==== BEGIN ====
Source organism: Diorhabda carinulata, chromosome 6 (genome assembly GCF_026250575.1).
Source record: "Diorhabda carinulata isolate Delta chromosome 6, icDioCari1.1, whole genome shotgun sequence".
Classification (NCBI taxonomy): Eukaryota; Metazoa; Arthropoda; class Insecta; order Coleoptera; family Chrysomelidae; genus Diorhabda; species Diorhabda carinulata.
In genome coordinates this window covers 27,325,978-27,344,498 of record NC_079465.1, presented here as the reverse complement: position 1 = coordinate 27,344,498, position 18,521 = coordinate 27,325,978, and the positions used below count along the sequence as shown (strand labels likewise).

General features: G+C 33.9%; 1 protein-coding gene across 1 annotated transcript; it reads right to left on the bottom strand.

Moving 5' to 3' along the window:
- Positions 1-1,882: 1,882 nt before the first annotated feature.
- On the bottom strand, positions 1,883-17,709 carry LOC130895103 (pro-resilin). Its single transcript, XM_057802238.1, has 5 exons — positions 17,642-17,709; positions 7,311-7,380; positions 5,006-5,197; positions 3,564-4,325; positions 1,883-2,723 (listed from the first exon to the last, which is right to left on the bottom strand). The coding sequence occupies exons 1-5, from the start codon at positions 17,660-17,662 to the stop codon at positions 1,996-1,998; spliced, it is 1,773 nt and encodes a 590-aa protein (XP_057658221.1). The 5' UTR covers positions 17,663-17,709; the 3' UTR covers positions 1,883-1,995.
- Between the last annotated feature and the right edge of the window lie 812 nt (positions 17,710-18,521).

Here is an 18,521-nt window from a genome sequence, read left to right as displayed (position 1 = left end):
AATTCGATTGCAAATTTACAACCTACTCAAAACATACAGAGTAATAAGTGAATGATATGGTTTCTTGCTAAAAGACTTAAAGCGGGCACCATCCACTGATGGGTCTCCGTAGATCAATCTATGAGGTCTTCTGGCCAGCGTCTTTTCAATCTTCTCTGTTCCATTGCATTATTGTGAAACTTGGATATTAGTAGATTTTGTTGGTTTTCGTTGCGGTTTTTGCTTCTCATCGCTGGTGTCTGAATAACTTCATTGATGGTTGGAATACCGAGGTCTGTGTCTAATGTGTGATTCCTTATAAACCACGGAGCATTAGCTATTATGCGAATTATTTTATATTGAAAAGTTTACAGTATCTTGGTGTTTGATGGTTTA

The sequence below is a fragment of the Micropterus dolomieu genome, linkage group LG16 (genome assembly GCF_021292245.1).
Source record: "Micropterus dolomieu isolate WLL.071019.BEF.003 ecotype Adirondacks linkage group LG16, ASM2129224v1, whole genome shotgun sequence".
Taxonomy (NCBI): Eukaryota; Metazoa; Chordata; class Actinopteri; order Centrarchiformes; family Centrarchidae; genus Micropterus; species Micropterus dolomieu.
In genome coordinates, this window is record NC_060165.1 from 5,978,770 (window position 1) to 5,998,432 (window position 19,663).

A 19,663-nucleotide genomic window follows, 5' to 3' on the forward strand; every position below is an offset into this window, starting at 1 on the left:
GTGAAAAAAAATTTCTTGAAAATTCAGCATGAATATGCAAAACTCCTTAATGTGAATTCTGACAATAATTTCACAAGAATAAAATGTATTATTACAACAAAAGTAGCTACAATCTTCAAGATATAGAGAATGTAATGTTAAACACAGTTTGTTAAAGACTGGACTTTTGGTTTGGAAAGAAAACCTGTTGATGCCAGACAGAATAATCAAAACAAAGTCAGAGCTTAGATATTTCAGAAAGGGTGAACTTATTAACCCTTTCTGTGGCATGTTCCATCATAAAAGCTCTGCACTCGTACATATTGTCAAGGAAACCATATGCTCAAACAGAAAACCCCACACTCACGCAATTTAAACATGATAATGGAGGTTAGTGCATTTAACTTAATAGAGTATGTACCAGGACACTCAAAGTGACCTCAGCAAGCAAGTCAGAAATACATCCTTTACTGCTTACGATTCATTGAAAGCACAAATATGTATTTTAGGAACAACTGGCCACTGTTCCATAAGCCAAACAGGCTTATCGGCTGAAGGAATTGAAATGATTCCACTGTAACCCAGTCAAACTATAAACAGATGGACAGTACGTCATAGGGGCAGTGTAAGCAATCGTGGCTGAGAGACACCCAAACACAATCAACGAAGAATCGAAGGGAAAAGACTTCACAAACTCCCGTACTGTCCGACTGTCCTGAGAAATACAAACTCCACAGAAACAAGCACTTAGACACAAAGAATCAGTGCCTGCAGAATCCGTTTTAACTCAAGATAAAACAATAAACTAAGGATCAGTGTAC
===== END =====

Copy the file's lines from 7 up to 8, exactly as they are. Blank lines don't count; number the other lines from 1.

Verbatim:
- Positions 1-1,882: 1,882 nt before the first annotated feature.
- On the bottom strand, positions 1,883-17,709 carry LOC130895103 (pro-resilin). Its single transcript, XM_057802238.1, has 5 exons — positions 17,642-17,709; positions 7,311-7,380; positions 5,006-5,197; positions 3,564-4,325; positions 1,883-2,723 (listed from the first exon to the last, which is right to left on the bottom strand). The coding sequence occupies exons 1-5, from the start codon at positions 17,660-17,662 to the stop codon at positions 1,996-1,998; spliced, it is 1,773 nt and encodes a 590-aa protein (XP_057658221.1). The 5' UTR covers positions 17,663-17,709; the 3' UTR covers positions 1,883-1,995.